Detroit Free Press from Detroit, Michigan on March 30, 1977 · Page 3
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Detroit Free Press from Detroit, Michigan · Page 3

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Detroit, Michigan
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Wednesday, March 30, 1977
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Page 3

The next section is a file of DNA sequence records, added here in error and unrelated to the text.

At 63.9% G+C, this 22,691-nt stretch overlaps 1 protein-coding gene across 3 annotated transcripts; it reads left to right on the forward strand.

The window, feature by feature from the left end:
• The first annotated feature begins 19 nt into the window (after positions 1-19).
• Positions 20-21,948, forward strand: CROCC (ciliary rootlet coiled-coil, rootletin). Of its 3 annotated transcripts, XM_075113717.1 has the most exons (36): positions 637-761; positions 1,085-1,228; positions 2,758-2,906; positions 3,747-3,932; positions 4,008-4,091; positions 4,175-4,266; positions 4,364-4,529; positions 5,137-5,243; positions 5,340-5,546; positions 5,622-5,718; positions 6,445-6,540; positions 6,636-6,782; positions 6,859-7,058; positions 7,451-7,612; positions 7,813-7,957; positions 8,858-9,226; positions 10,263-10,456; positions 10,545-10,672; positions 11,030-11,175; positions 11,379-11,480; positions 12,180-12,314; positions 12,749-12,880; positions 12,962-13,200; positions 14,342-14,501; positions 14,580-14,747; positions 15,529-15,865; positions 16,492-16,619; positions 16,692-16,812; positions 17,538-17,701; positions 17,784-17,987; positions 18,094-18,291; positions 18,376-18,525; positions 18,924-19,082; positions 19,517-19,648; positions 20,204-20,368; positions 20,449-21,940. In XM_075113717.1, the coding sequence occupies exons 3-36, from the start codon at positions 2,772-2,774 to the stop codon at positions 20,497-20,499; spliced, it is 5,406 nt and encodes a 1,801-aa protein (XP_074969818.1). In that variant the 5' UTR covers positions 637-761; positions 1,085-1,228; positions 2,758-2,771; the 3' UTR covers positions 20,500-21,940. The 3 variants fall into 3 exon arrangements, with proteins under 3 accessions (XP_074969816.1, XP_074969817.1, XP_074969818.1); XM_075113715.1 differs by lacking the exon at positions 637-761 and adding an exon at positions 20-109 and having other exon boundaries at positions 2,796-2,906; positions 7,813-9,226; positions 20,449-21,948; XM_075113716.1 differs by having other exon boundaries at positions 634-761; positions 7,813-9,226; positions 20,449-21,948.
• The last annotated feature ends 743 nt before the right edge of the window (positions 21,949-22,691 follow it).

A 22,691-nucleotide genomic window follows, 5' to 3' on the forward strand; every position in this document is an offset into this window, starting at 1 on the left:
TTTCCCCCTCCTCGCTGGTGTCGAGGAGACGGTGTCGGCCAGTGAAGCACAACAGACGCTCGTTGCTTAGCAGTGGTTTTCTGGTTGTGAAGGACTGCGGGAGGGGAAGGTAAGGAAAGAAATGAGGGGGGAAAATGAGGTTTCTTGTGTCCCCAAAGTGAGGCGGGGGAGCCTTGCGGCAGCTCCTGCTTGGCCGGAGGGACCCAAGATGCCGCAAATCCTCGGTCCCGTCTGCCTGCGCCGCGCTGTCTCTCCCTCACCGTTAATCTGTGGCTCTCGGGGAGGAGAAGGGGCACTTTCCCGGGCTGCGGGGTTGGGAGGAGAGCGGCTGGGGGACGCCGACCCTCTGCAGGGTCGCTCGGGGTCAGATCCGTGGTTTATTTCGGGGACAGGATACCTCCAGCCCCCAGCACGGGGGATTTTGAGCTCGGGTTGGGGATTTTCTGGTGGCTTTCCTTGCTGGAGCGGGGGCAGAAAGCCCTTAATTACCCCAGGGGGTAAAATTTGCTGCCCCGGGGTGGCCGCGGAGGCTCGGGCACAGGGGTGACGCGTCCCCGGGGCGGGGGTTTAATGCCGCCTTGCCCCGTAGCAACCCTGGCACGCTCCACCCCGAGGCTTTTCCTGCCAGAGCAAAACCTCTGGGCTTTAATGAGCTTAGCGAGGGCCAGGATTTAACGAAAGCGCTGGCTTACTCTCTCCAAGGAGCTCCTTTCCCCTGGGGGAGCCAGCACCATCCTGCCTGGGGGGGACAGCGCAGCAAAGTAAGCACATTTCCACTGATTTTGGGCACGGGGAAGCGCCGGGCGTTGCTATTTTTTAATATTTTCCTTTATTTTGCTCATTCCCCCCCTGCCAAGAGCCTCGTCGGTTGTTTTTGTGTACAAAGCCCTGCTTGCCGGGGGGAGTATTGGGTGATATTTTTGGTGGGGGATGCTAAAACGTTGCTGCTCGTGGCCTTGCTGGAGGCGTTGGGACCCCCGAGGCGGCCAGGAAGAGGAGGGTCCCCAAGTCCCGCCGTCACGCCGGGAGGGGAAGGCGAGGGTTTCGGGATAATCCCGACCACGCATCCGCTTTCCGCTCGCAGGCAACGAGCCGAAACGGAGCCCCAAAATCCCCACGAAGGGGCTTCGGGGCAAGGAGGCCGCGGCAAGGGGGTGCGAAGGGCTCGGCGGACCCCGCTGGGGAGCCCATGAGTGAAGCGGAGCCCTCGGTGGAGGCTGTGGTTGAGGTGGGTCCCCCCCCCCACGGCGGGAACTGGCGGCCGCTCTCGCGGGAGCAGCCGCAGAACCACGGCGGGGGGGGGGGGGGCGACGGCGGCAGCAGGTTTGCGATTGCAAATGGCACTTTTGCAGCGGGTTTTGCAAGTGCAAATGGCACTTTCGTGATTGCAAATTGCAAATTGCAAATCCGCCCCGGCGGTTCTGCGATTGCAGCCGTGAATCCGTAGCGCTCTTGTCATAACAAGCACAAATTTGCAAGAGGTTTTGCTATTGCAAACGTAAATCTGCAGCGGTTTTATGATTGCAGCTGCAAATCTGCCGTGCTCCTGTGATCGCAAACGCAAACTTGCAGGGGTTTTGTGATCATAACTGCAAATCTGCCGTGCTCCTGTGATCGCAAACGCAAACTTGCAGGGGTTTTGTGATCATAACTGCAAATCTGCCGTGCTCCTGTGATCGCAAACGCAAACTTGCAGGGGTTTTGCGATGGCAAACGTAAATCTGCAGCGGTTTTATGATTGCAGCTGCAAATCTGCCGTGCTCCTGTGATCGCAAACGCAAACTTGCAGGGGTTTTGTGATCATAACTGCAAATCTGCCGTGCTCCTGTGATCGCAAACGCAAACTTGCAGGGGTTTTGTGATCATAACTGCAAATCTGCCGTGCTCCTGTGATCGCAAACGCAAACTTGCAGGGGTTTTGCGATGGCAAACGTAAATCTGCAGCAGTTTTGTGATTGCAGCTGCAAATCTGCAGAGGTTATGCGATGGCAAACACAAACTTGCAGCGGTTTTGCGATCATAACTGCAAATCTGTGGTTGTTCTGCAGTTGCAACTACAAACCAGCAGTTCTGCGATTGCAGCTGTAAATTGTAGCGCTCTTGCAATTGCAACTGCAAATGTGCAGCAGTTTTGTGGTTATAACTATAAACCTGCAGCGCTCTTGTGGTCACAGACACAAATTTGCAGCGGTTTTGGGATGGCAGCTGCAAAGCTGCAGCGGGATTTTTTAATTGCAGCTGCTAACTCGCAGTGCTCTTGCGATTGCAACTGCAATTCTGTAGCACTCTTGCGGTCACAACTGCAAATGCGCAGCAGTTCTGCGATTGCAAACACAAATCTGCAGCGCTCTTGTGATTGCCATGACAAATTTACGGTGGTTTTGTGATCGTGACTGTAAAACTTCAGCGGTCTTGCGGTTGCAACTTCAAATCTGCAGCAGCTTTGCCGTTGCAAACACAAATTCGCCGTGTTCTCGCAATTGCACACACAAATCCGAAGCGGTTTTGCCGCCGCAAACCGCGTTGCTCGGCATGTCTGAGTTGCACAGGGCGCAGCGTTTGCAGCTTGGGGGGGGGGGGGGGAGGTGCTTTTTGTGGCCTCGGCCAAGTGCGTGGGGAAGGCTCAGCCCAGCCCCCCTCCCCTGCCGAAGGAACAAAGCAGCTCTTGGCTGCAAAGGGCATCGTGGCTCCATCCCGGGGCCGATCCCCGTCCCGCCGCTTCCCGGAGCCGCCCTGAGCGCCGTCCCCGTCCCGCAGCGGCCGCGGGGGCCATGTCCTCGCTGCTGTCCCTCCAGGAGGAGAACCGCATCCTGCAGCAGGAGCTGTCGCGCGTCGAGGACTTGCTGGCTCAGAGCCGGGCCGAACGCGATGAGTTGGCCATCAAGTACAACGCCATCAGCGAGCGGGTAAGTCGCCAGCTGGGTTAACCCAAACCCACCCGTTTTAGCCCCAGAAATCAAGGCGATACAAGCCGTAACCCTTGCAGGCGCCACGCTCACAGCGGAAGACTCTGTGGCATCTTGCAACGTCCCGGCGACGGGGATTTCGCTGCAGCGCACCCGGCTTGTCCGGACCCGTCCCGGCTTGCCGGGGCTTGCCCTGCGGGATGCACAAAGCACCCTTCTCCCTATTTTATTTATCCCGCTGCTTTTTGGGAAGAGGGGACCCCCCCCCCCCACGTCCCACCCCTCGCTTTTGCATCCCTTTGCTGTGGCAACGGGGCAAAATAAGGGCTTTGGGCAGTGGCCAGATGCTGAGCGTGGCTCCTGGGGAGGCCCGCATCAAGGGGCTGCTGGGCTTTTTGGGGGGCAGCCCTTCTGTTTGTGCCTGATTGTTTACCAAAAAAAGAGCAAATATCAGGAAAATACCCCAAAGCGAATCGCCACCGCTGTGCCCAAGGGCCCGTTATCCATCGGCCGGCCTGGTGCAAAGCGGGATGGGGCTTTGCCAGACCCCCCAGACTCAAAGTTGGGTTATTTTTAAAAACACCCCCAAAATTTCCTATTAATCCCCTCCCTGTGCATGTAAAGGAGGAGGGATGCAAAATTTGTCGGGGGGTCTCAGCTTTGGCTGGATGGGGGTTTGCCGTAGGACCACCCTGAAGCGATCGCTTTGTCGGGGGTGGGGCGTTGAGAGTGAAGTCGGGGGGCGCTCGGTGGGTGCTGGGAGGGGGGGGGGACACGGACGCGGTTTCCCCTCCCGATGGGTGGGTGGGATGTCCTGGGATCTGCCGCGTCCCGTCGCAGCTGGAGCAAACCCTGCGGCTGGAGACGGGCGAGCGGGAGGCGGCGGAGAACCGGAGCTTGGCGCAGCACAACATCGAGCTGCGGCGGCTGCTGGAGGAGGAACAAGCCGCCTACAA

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Detroit Jftee m$m Today's Chuckle Recipe for speeches: Add shortening. Recipe for marriages: Add sweetening. 1 1 1 1 1 i.i THE SECOND FRONT PAGE i'i'i'iIViI Page 3, Section A Wednesday, March 30, 1977 - i BAD BET MSU's Expensive Compiiler Bern" Used for Foolbull Pool c MICHIGAN STATE University trustees met in private last week to talk about two audits that indicate the possible waste of thousands of dollars in tax money because of mismanagement in the school's $2 million computer department. The audit showed, among other things, that one department employe used the computer which MSU rents for $60,000 a month to run a football betting pool. MSU President Clifton R. Wharton Jr. plans to hire a new department director. Panel Spurns Sen. Alack MEMBERS OF THE state House-Senate Committee on Administrative Rules quietly completed an end run Tuesday around Sen. Joseph S. Mack, D-Ironwood, by selecting Sen. John C. Hertel, D-Harper Woods, as their new chairman. Mack was named to the committee early this year as a consolation prize after being denied a sat on the Senate Appropriations Committee. And hu promptly sought to be named chairman. House members objected, saying that Mack is an obstructionist, and they held firm until Senate Democrats signaled that Hertel was their choice. Mack skipped Tuesday's meeting. No Gas, No PBB, No Spill WHEN A CAR and a tanker truck collided in Southfield Tuesday, police talked not about a gasoline explosion but jokingly about PBB contamination. The truck was carrying milk, but there was no need to cry. None was spilled, and there's now no PBB in Michigan milk sold commercially. Beller Lale Than Never WHEN NEWLY ELECTED state Sen. Harold J. Scott was late for his own swearing in Monday night, a few legislators and reporters passed the time wondering where he could be. "Maybe he went to the House and is waiting for someone to swear him out," suggested one. Others speculated that the Flint Democrat was having trouble finding the Senate chamber, which is across the Capitol Rotunda from the House. When Scott a state representative chosen in a special election to fill the Senate seat arrived 35 minutes late, he said: "I'm very relieved you didn't swear in someone else." He later said sheepishly, "I just didn't set aside enough" time to get here." $1.15 Million isn't Enough THE HURON VALLEY School Board had to say "thanks, but no thanks" to a $1.15 million federal grant to build an indoor swimming pool. The board had sought the grant based on a construction cost estimate that turned out to be about $500,000 too low. Now there is no way to build the pool for the amount of money available, and it's too late to resubmit the grant application. The school board is blaming the mess on the architectural firm that made the original estimate. Algonac Just Right For Boating Shrine SPRING MAY HAVE SPRUNG at last (I'm keeping my guard up), and what better time to hope the good citizens of Algonac are successful in their battle to become the site of the National Boating Hall of Fame? That would put Algonac in a class with Cooperstown, N.Y., where the National Baseball Hall of Fame is located, and Canton, Ohio, home of a similar shrine for pro football. Spokesman for the citizens group spearheading the campaign is Donald Baxter. He reports that the sponsoring organizations, the National Association of Engine and Boat Manufacturers and the B o a t i n g Industry Association, started with 40 possible sites. The field has been cut to two, Algonac and Baltimore. An inspection trip was made to Algonac last week by representatives of both organizations. The sponsoring group, the Algonac Boating and Historical Museum officers, proudly showed the team around their city. They pointed out especially the site of the old Chris Craft property of some 40 acres located on the North Channel of the St. Clair River at the city's southerly limits. The property is being purchased by the city with federal funds furnished by HUD. It will be designated as a recreational center and, says Baxter, would be the perfect place for the Hall of Fame. Algonac drips with boating lore. Chris Smith built a national name there and teamed with Gar Wood in constructing and racing the first hydroplanes powered with Packard aircraft engines. The Harmsworth and Gold Cup races had their American beginnings in the St. Clair River near where a new Municipal Building is being completed. The sponsoring group includes Mrs. Beatrice Osgood, Patrick Morrison, Mrs. Hilla Wright and Baxter. They're certain that with the physical facilities they have to offer, plus the historical background of participation in boating, they've made an offer that should be hard to refuse. THOUGHT FOR THE DAY: gets hot twice. r""s' " 1 ' He who pays his gas bill IF YOU THINK you're a gin rummy expert and have a friend who agrees that the two of you'd make the best team hereabouts, the place for you is the Fairlane Club in Dearborn at 3 p.m. Friday. That's the starting time for the second annual gin rummy tournament sponsored by the Great Lakes chapter of the Eastern Air Lines' Silverliners Club. Ed Armelli and Rod Chubb, who split $1,000 for their first place finish last year, will be back for more. The entry fee is a hefty $75 apiece, but 80 percent of that is tax deductible, since most of the proceeds will go to the Metropolitan Society for Crippled Children and Adults. The society's Dr. Frank Jakes will accept reservations at 341-4900. All the officers of the Silverliners are former Eastern stewardesses. President Joanne Huner is somewhat chagrined that only one gal entered last year, and there are none so far, even though they are welcome. TODAY'S WORST JOKE: There once was a nearsighted factory worker whose job it was to fit small screws into their proper places. He had great difficulty finding the holes and he frequently threw the screw aside, thinking it was badly made. One day the boss noticed this waste, said angrily: "If the screw fits, spare it." , Eateries in Tizzy Over Smo king Lam BY HELEN FOGEL Free Press Staff Writer When Michigan's new law governing smoking in restaurants goes into effect on Thursday, non-smokers will have the edge at the chic Money Tree in downtown Detroit. The Money Tree management is planning to reserve only six tables, by the window, for diners who insist on having a cigaret with their after-dinner coffee. But across town at Jacoby's, a popular hangout for attorneys, judges and politicians, owner Ed Jacoby acknowledges he'll have a problem carving a non-smoking area out of the single, smoke-filled room. He's hoping his place is too small to qualify under the new law, which requires all food establishments with a seating capacity of 50 or more to provide a non-smoking area and post notices that the area is available. "We seat about 23. Of course we stand 60," Jacoby laughed. "I guess we could stand non-smokers over by the window." THE RESTAURANT law is part of a package of legislation that will also prohibit smoking in retail food stores and require hospitals and nursing homes to develop a smoking policy so non-smoking patients will not have to share quarters with smokers. All become effective Thursday. Restaurant owners have greeted the new legislation with about as much enthusiasm as an invasion of salmonella. "It's going to be mass confusion around here for at least two months," said one. At another downtown restaurant, the manager said he planned to set aside a portion of one room for non-smokers. "I hope they'll be comfortable," he said, acknowledging that he himself is a smoker. AT THE ROMA Cafe owner Hector Sossi is doing his best to encourage the non-smoking trend. Besides setting aside one of the Roma's three dining rooms for non-smokers, he has raised the price of a pack of cigarets to 75 cents. "People keep right on buying them, though," he said. Like other restaurant owners, Sossi finds the new regulations some bother. "It would have been easier for us if they'd outlawed cigaret smoking in restaurants altogether," he said. "About 75 percent of the people who come here just don't rare about the non-smoking area." Please turn to Page 7A, Col. 1 Others Did VA Killings , Jury Told Free Press Photo bv IRA ROSENBERG A downtown pedestrian sports the latest in sweeping hairstyles as she battles with the wind Tuesday. Spring Bloivs In Like a Blooming Late March Lion BY DEE SIEGELBAUM Free Press Staff Writer Winds gusting up to 51 m.p.h. Tuesday buffeted Detroit area motorists and pedestrians who were otherwise enjoying near-record temperatures in the 70s. A low pressure system moving across the state from the west was responsible for the strong crosswinds, which subsided late Tuesday. Wednesday's temperatures are expected to reach the mid-60s. The National Weather Service in Detroit recorded the 51 m.p.h. gusts at 12:13 p.m. Tuesday, and the temperature reached 76 degrees one degree short of the record for the date at 3 p.m. A TORNADO-TYPE storm struck about five miles north of St. Johns, near Lansing, blew out windows in a house and uprooted trees on the same property. No injuries were reported and the i National Weather Service could not confirm that the storm was a tornado. " - "Q '"- t'i2'l, - - . I It . . 1 TM IVm if -. ' -; The Grand Rapids office of the National Weather Service advised motorists in southwest Michigan to use caution on highways and freeways because of the difficulty of maintaining a straight path on windswept roads. A Detroit Edison spokesman said some equipment fuses were blown when wind tangled high voltage power lines. About 450 customers in Salem Township in Washtenaw County were without power from 9:20 p.m. Monday to 11:43 a.m. Tuesday after a thunderstorm in the area, which also caused low-voltage problems at the Detroit House of .Correction. The power company spokesman said no major outages occurred. Free Press Photo by JOHN COLLIER The wind was fierce, but the sunshine proved just too inviting. Peter Spitaels, 6, (above) gets a steadying hand from Billie Jean Harper, 8, as the northeast Detroit lad makes a shaky debut on his bike. Prayer Asked to Uncover Child Killer BY JANE BRIGGS-BUNTING Free Press Staff Writer All churches and synagogues in south Oakland County are being asked to join in a prayer effort to get the Oakland County child murderer to surrender. Christ Church Cranbrook in Bloomfield Hills sent a etter to 300 churches and synagogues Tuesday asking for prayers. ' Since the task force (investigating the slayings) is following any lead they get, even a 1,000-to-l shot, we felt the religious community should try our 1,000-to-l shot," said the Rev. Lew Towler, associate rector of Christ Church Cranbrook, an Episcopal church. "This is a symbol for us to do something, rather than sitting passively by," he said. The two paragraph letter went to all Catholic, Prctestant and Jewish congregations listed in the North Woodward area telephone directory. It asked a response by noon Friday. No particular day of prayer was set. Seven children have been abducted and killed in or near Oakland County since early 1976. Four of the slayings, including the most recent, that of 11- year-old Timothy King of Birmingham, are believed by police to have been committed by the same person. The letter sent by Christ Church Cranbrook to be signed by the churches and synagogues, is a direct appeal to the killer or killers to surrender and says- "For the good of all human kind, including yourself, we shall be offering prayers that you unburden yourself of the weight you are carrying and come forward and acknowledge what you have done." The letter begins: "Dear unknown person: We, Please turn to Page 4A, Col. 3 3 Suspects Mentioned By Defense BY KIRK CHEYI1TZ Free Press Staff Writer . Defense lawyers Tuesday said they have three other possible suspects in the Ann Arbor Veterans Hospital murder case and vowed to do better than the FBI in solving the hospital mystery. . , , The defense, presenting opening arguments in Detroit's U.S. District Court, declared the innocence of Fili-pina Narciso and Leonora Perez, the two former VA nurses accused of murdering two patients and poisoning seven others during the summer of 1975. THE DEFENSE lawyers told the jury they will offer evidence casting suspicion on three other persons a mentally troubled nursing supervisor who is now dead, a mysterious man in a surgeon's green uniform and a nursing aide who was granted im-numity from prosecution in the case. , The lawyers said the jury would learn more about these three persons when the defense presents its evidence later in the trial. The prosecution's circumstantial case against Miss Narciso and Mrs. Perez "is not unlike the sort of house a young child makes out of playing cards," said Thomas O'Brien, who went first for the defense. "It doesn't hold together. This house is going to fall apart," O'Brien told then 12 jurors and four alternates in Judge Philip Pratt's courtroom. ! O'Brien dismissed as "nonsense" the charge that the two women formed a criminal conspiracy to poison patients. "There was no conspiracy formed," he said. THE DEFENSE team also suggested that the VA Hospital itself may be to blame for the dramatic increase in sud-d e n breathing failures Oiat struck patients during July and August 1975. Some of the breathing failures may have resulted from accident or negligence, they said. The lawyers said the huspi-t a 1 was chronically understaffed, with no security ito protect the patients. The hospital's record-keeping proce- Please turn to Pagte 7A,' Col. 1 Mayor's Fund Aide Admits Taking $35,000 for Himself BY REMER TYSON AND WILLIAM J. MITCHELL Free Press Staff Writer The co-chairman of Mayor Young's 1976 political fund raiser coverted $35,000 in contributions to his own use. He has repaid nearly $30,000 and says he plans to repay the final $5,300 this week. Federal Agent Admits PBB Eavesdropping BY BOB CALVERLEY Free Press Staff Writer GRAND RAPIDS An investigator for the U.S. Food and Drug Administration admitted during federal hearings Tuesday that he deliberately eavesdropped on a phone conversation about FBB between a Michigan physician and a reporter from the Grand Rapids Press last November. The admission by investigator Raymond K. Hedblad brought instant criticism from Michigan Sens. Donald Riegle and Robert Griffin, members of a U.S. Senate subcommittee which is conducting hearings on the PBB epsiode this week. "Why would you be paying attention to such comments?" Riegle asked Hedblad. "It's like, your government is watching you or listening to you." Hedblad said he was sent by his superiors to a Grand Rapids hospital last November to check the accuracy of newspaper Please turn to Page 7C, Col. 1 Louis R. Lee, who was being disbarred as a Detroit lawyer during the time that he made the unauthorized withdrawals from the mayor's political fund, acknowledged his actions Tuesday. "I want to make clear the blame is mine and mine alone," Lee said in a telephone interview from Washington, where he had been working as a volunteer with the Democratic National Committee in hopes of getting employment there. Malcolm Dade, executive assistant to the mayor, and Detroit lawyer Avern Cohn, finance chairman of Young's 1977 re-election campaign, said Tuesday that they had planned to make a full public report about Lee's unauthorized withdrawals from the mayor's "People for Detroit Fund." Dade and Cohn said they will give the report to the Please turn to Page 4A, Col. 3 r Ex-con Johnson "What we have put together is really a series of common sense elements that just have not bee n systematically applietl before." Ex-Con Has Plow To Detour Crime BY WILLIAM HART Free Press Staff Writer I Ray Johnson is a celebrity. People demand his autograph at airports and write him hundreds of letters"!! week. A book he wrote last year may soon become a movie. This Friday he will make his 22d appearance on the Johnny Carson show. . J Johnson, is a celebrity today largely because of what the Grand Rapids Press last Nevember. . Starting at age 18, he spent 25 of his 50 years in! California prisons. He was sent up three times, the last time for life. He spent more than four years in solitary' confinement after becoming the first maximum security inmate, to escape from Folsom Prison near Sacramento" The judge who sentenced him after his recapture de scribed him as "too dangerous to be at large." !! . Johnson, who was parolled in 1968 and officially par doned just last week, was in Detroit Tuesday to put his past expertise to work on the right side of the law. I Joined by other ex-cons and analysts from a Calk fornia social research firm, the former stickup man has devised an anti-stickup security program. It is being introduced at the 6,000 nationwide 7-Eleven Stores the couni try's largest, and most often robbed, convenience store chain. I "What we have put together is really a series of com mon sense elements that just have not been systematic cally applied before," said Johnson, a large, gravel Please turn to Page 6A, Col. 1 !,